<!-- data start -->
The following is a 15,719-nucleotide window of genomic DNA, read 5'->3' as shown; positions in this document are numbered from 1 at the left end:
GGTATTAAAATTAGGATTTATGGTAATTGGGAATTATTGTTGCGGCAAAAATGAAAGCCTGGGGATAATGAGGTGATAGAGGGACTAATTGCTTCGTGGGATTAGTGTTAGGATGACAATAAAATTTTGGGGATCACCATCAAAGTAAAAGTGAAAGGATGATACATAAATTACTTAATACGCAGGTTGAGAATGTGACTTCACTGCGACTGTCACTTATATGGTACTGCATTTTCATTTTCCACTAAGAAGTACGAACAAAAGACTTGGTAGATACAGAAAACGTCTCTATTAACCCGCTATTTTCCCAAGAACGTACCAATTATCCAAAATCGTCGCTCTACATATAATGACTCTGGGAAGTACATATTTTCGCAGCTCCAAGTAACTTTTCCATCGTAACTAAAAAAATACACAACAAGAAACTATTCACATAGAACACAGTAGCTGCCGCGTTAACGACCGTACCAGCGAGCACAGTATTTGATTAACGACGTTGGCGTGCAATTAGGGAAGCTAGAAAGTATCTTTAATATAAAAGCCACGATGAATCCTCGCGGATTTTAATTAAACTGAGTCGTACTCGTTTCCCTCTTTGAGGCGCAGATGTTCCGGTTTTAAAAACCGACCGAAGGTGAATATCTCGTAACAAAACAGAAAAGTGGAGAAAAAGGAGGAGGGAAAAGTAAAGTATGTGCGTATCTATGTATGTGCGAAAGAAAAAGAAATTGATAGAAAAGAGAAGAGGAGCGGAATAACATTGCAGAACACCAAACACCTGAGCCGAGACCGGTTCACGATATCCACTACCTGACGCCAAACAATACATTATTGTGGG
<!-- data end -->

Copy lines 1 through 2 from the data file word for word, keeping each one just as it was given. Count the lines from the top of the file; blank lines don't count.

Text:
The following is a 15,719-nucleotide window of genomic DNA, read 5'->3' as shown; positions in this document are numbered from 1 at the left end:
GGTATTAAAATTAGGATTTATGGTAATTGGGAATTATTGTTGCGGCAAAAATGAAAGCCTGGGGATAATGAGGTGATAGAGGGACTAATTGCTTCGTGGGATTAGTGTTAGGATGACAATAAAATTTTGGGGATCACCATCAAAGTAAAAGTGAAAGGATGATACATAAATTACTTAATACGCAGGTTGAGAATGTGACTTCACTGCGACTGTCACTTATATGGTACTGCATTTTCATTTTCCACTAAGAAGTACGAACAAAAGACTTGGTAGATACAGAAAACGTCTCTATTAACCCGCTATTTTCCCAAGAACGTACCAATTATCCAAAATCGTCGCTCTACATATAATGACTCTGGGAAGTACATATTTTCGCAGCTCCAAGTAACTTTTCCATCGTAACTAAAAAAATACACAACAAGAAACTATTCACATAGAACACAGTAGCTGCCGCGTTAACGACCGTACCAGCGAGCACAGTATTTGATTAACGACGTTGGCGTGCAATTAGGGAAGCTAGAAAGTATCTTTAATATAAAAGCCACGATGAATCCTCGCGGATTTTAATTAAACTGAGTCGTACTCGTTTCCCTCTTTGAGGCGCAGATGTTCCGGTTTTAAAAACCGACCGAAGGTGAATATCTCGTAACAAAACAGAAAAGTGGAGAAAAAGGAGGAGGGAAAAGTAAAGTATGTGCGTATCTATGTATGTGCGAAAGAAAAAGAAATTGATAGAAAAGAGAAGAGGAGCGGAATAACATTGCAGAACACCAAACACCTGAGCCGAGACCGGTTCACGATATCCACTACCTGACGCCAAACAATACATTATTGTGGG